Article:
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Posts Tagged ‘Desiring God’

John Piper has made some pretty big news for 2 completely different reasons in the last week.  The first was the announcement of his 8-month leave of absence, which you can read about here.  The second, and the impetus for this post, was the announcement that he has invited Rick Warren to speak at the Desiring God National Conference this year (go here for the list of speakers).  I’m including 2 videos below, the first gives the initial rationale for inviting Warren, the second is a follow up after some of the controversy.  If you’re wondering why this choice is controversial at all, these videos will help.

 

To get an idea of what people are saying, you can check out the post at Justin Taylor’s blog.  The comments number over 100 at this point, many of which say something along the lines of “I can’t believe Piper is inviting this heretic” or “Warren preaches a different gospel!”  (Side note: as I was typing this, Taylor added another post, which I’m sure will draw it’s share of comments.)  For some thoughts on why no one should consider Warren a heretic, I encourage you to check out Cousin Jeremy’s post from a few years back, one I still think is relevant and accurate. 

The truth is that I haven’t seen anyone bring forth any actual evidence that Warren holds to heretical beliefs, unless one defines “heretical” as “something I don’t agree with” (which, unfortunately, it seems many do).  I agree that much of what he says is fluffy, though that’s partially because he is attempting not to use “churchy” language in his ministry.  I agree completely that his pragmatism is often problematic.  Pragmatism (which begs for further definition) may be wrong, or even harmful, but it isn’t heresy.  I’m not  a huge fan of the seeker-sensitive movement, although that’s become so hard to define that a sweeping generalization does little to help.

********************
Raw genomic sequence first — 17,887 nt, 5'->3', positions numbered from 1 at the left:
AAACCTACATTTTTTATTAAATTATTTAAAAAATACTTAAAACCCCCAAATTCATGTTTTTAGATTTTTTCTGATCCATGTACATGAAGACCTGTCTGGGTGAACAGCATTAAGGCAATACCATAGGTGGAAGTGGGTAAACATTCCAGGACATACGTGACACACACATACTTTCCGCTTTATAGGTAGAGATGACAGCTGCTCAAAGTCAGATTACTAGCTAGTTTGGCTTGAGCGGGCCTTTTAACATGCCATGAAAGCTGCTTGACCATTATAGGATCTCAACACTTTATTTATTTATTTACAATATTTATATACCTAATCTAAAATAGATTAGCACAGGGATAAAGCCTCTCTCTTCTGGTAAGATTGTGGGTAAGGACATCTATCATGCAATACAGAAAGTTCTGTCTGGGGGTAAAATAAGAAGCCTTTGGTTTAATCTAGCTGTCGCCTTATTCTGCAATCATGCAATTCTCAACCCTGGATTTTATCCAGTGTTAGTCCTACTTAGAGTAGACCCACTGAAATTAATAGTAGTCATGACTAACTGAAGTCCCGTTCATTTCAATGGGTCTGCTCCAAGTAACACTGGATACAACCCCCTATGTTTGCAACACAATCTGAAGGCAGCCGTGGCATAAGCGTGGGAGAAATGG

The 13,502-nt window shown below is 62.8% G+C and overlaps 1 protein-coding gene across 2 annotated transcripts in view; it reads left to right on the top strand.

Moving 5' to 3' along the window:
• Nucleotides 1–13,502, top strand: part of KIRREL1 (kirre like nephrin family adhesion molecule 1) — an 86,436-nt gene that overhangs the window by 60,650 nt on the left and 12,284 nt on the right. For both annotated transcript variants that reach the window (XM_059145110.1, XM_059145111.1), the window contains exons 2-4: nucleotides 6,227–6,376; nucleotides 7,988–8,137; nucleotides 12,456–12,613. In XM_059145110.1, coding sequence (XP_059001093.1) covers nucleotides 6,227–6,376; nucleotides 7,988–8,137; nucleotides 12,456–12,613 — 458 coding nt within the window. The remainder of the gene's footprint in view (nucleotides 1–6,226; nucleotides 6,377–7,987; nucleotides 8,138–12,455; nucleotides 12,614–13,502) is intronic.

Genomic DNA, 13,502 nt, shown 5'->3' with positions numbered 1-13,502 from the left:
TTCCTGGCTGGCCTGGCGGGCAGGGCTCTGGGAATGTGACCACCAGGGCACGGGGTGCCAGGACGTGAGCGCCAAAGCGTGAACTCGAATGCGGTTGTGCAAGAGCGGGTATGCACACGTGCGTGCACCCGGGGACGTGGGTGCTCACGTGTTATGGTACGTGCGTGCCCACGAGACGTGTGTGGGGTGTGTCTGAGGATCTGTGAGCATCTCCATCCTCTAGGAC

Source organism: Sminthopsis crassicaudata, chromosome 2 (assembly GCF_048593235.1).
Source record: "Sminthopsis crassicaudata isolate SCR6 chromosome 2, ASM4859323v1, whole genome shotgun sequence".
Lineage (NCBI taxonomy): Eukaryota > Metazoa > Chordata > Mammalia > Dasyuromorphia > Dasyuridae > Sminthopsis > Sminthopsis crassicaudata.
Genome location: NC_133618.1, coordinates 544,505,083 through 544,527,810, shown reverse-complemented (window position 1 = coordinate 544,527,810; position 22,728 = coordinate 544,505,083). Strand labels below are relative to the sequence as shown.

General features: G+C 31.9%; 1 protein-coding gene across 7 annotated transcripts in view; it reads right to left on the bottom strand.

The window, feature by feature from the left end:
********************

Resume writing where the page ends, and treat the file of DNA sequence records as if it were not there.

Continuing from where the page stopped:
But the reason I titled this post “Give Piper a Fist Bump” (or a high-five, or a chest bump, or a head nod- whatever you choose) is simply because I like the fact he is going outside of his own circle in inviting Warren to speak at his popular conference.  This is actually the third consecutive year he’s done this (maybe more, I only started paying attention in 2008).  In 2008 he invited Mark Driscoll, which caused some stirring then because Driscoll was still known (fairly or not) as “The Cussing Pastor” to many at that time (he’s since become even closer to Piper, which puts him squarely in the same circle these days).  Last year he invited Doug Wilson.  I think the controversy was a little lighter with Wilson, mainly because he isn’t as well known in broader church circles.  Inviting Wilson was actually more of a risk than either Driscoll or Warren, in my opinion, because you never really know what he will say or how he will say it (read his blog- he is a big believer in satire).